(return to list of syllabi)

Participatory Action Research


Education Leadership and Policy Doctoral Program


Linda Purrington

In our Education Leadership and Policy (ELAP) doctoral program, students are enrolled in PAR for six terms. In the first two terms, they learn about the foundations of PAR--including origin, purpose, approach etc. They also investigate possible PAR study areas of focus within their organizations and within their sphere of influence. They identify a purpose and research questions. They engage in literature and other resource review to inform their work and they surface assumptions about what others believe they know about area of focus, purpose, questions to ensure that they address any incorrect assumptions that are not evidenced-based and to ensure that their study is really designed to address the work that matters most and for which PAR is appropriate.

In the second two terms, students launch the first and subsequent cycles of their PAR study. One cycle informs the next. In addition to taking action, collecting data, and analyzing outcomes for each cycle, students also reflect upon their leadership practice and the leadership capacity of others with whom they are collaborating.
In the final two terms, students wrap up their current cycle of PAR work. They develop a final report, a portfolio, a media presentation, and they interact with a panel to share the outcomes and related learning associated with their PAR work. The outcome sharing takes place in the final term in the form of a PAR conference. Students share their work and learning with small groups of their cohort colleagues and with first year ELAP students who are observing so that they will have the "end in mind" when it is their turn to present their outcomes. The presentations are co-facilitated and supported by faculty.
What is particularly exciting is that each of these students is addressing an educational need/opportunity and improving/making a difference in their organizations while they also strengthen their personal leadership and their ability to lead research-based and results-oriented change in collaboration with others. Also exciting, is the opportunity for students to present and publish their work in the form of future conference papers/presentations and or journal articles. We encourage students to share their work with a broader audience.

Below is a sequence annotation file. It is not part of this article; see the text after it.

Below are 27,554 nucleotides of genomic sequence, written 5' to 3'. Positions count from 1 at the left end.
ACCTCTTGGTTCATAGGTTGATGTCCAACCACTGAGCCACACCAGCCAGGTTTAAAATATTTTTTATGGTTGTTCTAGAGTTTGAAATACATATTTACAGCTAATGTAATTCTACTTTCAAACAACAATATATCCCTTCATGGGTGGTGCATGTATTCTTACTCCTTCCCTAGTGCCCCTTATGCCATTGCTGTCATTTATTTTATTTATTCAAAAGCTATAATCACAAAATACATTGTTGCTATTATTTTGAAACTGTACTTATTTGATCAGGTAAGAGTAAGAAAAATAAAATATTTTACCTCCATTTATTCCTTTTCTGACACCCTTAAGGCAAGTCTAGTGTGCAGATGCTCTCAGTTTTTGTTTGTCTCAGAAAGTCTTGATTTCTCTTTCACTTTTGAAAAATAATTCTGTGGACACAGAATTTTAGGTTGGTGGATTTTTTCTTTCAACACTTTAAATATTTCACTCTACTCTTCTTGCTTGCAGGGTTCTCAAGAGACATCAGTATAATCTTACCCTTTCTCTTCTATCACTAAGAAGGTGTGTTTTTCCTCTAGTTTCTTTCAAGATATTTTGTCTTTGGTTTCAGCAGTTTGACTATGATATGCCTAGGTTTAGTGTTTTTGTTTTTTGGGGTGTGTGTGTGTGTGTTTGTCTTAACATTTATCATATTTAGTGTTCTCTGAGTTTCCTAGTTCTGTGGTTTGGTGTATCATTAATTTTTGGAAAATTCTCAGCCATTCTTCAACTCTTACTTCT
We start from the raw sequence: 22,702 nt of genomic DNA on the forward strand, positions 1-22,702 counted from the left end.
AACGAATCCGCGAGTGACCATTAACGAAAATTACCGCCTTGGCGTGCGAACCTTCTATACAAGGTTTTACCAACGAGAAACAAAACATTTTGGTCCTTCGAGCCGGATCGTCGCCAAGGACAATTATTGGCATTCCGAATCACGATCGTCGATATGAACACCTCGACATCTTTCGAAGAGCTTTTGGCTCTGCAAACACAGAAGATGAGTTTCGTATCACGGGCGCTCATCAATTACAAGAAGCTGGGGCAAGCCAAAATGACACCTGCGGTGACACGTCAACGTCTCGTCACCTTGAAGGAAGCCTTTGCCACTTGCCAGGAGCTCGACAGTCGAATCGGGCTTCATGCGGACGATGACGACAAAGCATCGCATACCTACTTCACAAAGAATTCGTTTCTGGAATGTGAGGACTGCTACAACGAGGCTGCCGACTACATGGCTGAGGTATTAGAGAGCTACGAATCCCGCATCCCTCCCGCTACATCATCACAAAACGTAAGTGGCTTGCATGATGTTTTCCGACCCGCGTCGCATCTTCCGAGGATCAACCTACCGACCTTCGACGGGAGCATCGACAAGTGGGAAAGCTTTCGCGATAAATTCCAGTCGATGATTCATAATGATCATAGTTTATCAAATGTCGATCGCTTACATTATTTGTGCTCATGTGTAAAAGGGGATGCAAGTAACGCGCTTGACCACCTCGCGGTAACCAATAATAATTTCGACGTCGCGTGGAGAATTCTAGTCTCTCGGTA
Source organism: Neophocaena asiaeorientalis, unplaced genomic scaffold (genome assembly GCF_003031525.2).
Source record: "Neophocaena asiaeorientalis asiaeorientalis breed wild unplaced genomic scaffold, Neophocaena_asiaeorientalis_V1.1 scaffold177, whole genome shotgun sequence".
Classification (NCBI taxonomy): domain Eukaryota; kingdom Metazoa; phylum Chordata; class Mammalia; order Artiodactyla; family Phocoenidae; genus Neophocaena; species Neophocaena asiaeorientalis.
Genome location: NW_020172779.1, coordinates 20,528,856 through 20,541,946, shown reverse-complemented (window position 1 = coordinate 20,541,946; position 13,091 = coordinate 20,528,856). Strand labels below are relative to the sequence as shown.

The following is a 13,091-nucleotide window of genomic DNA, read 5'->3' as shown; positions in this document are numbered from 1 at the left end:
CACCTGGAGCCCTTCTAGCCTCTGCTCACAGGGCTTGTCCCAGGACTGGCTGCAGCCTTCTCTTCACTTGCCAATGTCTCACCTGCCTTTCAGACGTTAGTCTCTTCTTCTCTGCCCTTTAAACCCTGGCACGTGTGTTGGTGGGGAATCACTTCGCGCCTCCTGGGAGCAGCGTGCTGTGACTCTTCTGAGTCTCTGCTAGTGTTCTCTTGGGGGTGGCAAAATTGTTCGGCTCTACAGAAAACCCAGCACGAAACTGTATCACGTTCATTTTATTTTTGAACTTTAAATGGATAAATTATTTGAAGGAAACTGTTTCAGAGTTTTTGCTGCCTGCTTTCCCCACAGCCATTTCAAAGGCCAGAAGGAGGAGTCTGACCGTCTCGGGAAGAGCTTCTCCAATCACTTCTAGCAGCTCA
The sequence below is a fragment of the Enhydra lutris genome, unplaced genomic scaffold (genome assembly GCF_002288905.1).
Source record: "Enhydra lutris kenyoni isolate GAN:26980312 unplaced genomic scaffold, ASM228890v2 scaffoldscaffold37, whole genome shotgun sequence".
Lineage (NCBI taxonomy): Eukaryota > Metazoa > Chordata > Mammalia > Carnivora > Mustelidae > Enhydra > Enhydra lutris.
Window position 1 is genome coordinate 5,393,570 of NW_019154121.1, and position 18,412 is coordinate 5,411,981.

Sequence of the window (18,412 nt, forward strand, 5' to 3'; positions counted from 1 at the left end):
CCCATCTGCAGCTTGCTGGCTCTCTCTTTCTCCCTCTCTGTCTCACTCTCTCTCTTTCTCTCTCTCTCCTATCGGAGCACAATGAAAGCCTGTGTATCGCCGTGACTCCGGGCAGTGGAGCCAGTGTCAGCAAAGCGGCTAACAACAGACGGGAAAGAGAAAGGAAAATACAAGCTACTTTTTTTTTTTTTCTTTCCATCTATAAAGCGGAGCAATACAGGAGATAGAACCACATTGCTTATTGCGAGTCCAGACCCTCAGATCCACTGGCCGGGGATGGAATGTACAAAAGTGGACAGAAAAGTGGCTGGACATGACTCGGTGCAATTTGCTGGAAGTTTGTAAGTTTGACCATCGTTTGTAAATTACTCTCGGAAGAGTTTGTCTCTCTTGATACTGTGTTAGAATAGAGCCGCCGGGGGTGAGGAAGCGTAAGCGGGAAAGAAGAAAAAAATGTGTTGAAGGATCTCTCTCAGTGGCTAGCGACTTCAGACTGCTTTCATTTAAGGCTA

My role and the role of other professors who teach this strand of courses is to introduce PAR to student and to guide and support them throughout their PAR work and PAR presentation. The students also support one another as a result of their being organized into Learning Circles. The current ELAP students are organized into Learning Circles in which Circle members have common or related areas of PAR study focus. Learning Circles meet regularly to discuss their progress, to solicit feedback, to inquire about resources, to address challenges etc. Over the course of time, the Learning Circle members become very familiar with each other's work. They deepen their understanding and application of PAR through collectively discussing each other's work. They also challenge one another to "stretch" in terms of their leadership knowledge and development. As a PAR professor, I interact with Learning Circle groups and with individuals, in addition to working with the cohort as a whole.
What I personally find rewarding is the opportunity to support students in their efforts to improve their schools and organizations. In looping with the students across 6 terms, I am able to get to know the students and their work in-depth. I am also able to learn from each group and use what I learn to improve the PAR curriculum strand and learning experiences for each subsequent group of students. What I also find rewarding, is that many students share transformational experiences that have occurred as a result of their engagement in PAR study; including greater personal leadership self-awareness--what it means to be truly present and more intentional with regards to their practice--and a deeper understanding of leadership and followship as related to transforming organizations.
In ELA the students are engaged in PAR for three terms, as the ELA program is a one year program.